At the time of writing this can only be found from the Real Estate dot com dot au website and it only shows the number of searches performed on their website. Click on the “Suburb Data” menu on the left and select a state and suburb. If you scroll down you’ll see a graph showing supply and demand curves.
The blue line shows the change in the number of advertised properties in the suburb of interest. The green line shows the number of people looking for properties in that suburb. Note that because of scaling on the axes, the lines will always be relatively close to each other. So ignore the lines and focus on the figures. In the above example, there were 300 searches for property and 30 properties listed. This is about a 10 to 1 ratio of searchers (demand) to advertised properties (supply). A 10 to 1 ratio is low demand. High demand would be a 30 to 1 ratio or higher.
Putting it all together
By now you should have 8 statistics. We now need to combine them in a way to calculate a single DSR estimate. You just need to be careful how you combine these to get a single figure. Because statistics can be big liars, some of the figures could be extreme in some suburbs some of the time. These anomalies need to be treated carefully so the DSR value isn’t skewed too much from one bad statistic. An easy way to do this is the checklist approach. Each statistic is given a tick if it passes the minimum value for that characteristic. If a suburb has 7 ticks out of 8, it merits further research.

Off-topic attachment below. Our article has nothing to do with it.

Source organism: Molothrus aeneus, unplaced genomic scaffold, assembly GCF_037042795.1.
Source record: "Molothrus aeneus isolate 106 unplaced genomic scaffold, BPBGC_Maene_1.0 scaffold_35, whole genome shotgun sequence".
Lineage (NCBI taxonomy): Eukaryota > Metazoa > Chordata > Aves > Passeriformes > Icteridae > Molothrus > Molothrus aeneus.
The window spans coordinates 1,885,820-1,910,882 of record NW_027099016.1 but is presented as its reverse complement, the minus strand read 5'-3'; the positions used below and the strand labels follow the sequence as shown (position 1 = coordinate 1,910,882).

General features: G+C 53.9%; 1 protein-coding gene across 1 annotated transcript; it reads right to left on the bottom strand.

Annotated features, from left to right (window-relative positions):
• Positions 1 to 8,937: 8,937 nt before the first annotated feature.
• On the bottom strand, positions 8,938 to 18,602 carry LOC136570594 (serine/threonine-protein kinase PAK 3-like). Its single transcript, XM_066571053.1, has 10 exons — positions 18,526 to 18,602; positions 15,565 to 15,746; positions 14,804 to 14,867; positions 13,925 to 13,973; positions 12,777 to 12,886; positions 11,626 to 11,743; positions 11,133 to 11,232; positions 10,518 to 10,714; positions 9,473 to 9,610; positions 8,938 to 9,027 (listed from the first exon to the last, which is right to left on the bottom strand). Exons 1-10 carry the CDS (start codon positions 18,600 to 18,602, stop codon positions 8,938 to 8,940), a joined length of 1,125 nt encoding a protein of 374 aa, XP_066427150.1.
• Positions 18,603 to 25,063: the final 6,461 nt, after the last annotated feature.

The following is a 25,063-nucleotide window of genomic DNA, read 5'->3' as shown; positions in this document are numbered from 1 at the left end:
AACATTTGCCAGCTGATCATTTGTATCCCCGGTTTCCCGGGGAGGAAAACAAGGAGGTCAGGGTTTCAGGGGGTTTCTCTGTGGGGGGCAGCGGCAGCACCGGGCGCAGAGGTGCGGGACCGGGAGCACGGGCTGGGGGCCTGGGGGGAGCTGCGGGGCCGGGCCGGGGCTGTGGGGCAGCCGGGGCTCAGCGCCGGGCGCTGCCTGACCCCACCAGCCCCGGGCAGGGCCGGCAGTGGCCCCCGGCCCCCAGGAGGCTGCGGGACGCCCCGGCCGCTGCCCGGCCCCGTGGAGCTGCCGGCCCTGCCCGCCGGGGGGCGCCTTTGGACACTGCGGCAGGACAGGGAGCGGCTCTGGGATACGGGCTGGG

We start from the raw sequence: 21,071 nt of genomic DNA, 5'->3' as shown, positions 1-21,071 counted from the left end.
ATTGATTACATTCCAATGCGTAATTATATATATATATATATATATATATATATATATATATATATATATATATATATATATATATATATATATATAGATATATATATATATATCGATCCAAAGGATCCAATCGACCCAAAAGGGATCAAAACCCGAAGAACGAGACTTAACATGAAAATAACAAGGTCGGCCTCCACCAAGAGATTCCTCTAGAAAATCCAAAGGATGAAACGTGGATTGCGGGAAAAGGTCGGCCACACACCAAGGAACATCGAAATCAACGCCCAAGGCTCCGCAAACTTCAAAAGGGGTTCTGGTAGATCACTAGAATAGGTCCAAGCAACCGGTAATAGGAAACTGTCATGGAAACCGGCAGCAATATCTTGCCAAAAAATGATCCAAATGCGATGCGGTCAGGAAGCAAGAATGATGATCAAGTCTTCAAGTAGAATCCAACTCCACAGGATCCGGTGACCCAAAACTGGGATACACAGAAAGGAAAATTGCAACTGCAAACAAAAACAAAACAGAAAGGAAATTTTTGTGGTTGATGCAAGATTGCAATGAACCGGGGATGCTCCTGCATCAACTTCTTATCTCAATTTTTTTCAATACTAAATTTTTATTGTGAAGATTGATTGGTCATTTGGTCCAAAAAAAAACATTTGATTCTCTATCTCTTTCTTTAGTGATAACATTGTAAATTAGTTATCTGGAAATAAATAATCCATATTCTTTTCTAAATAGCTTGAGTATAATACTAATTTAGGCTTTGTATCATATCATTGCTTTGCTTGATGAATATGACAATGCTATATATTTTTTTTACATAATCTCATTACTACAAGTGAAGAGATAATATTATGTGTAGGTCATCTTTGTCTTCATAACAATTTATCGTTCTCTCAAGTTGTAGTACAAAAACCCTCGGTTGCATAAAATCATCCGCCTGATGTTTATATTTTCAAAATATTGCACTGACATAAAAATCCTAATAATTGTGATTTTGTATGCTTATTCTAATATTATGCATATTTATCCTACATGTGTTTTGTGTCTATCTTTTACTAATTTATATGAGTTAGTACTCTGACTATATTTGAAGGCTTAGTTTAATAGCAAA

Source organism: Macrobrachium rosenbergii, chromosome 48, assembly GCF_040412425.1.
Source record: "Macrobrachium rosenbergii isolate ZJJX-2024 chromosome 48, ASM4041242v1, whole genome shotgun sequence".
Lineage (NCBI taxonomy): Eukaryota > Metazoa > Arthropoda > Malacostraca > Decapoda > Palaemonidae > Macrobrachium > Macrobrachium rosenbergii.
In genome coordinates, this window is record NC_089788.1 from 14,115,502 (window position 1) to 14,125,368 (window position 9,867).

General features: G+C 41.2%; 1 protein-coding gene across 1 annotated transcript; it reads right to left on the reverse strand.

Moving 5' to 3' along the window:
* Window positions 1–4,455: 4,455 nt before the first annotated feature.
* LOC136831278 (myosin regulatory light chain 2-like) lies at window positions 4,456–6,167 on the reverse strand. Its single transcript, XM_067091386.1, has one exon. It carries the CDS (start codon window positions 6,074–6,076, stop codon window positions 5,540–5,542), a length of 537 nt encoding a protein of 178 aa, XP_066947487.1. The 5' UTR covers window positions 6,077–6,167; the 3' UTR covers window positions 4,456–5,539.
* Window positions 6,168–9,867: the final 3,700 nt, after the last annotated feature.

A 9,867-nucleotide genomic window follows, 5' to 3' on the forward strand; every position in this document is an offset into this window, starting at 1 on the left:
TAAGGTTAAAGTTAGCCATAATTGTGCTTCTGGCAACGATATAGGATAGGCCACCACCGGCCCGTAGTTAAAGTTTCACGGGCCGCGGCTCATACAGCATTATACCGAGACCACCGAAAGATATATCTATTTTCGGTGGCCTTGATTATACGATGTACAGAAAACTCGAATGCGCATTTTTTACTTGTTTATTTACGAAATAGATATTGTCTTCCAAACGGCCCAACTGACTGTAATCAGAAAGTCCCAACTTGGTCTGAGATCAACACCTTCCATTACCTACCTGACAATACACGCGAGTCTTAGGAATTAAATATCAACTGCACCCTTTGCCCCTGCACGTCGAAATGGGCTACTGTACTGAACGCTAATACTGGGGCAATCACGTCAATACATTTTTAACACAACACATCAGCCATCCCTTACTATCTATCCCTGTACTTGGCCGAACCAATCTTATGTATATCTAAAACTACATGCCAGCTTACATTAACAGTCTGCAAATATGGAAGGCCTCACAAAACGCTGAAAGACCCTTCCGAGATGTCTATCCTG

Another option might be to have a range of values for each statistic. For example: very good, good, normal, bad or very bad. You might also like to apply a scaling factor giving more credit to statistics you consider to be more important. But now it’s getting complicated and we haven’t even dealt with circumstances where data is sometimes unavailable.
This method for calculating the DSR for a suburb is taken from my book, “How to find property hot spots”. You can find more information on how to find suburbs with good capital growth prospects both short and long term from the Mustard Solutions website.
Now wouldn’t it be great to know the DSR for every suburb within Australia? Send me an email if you’re interested ( [email protected] ). If you’re only interested in a few suburbs, send me an email and mention the suburb, state and post code you’re curious about. I’ll do the calcs and get back to you.
Invest at your best,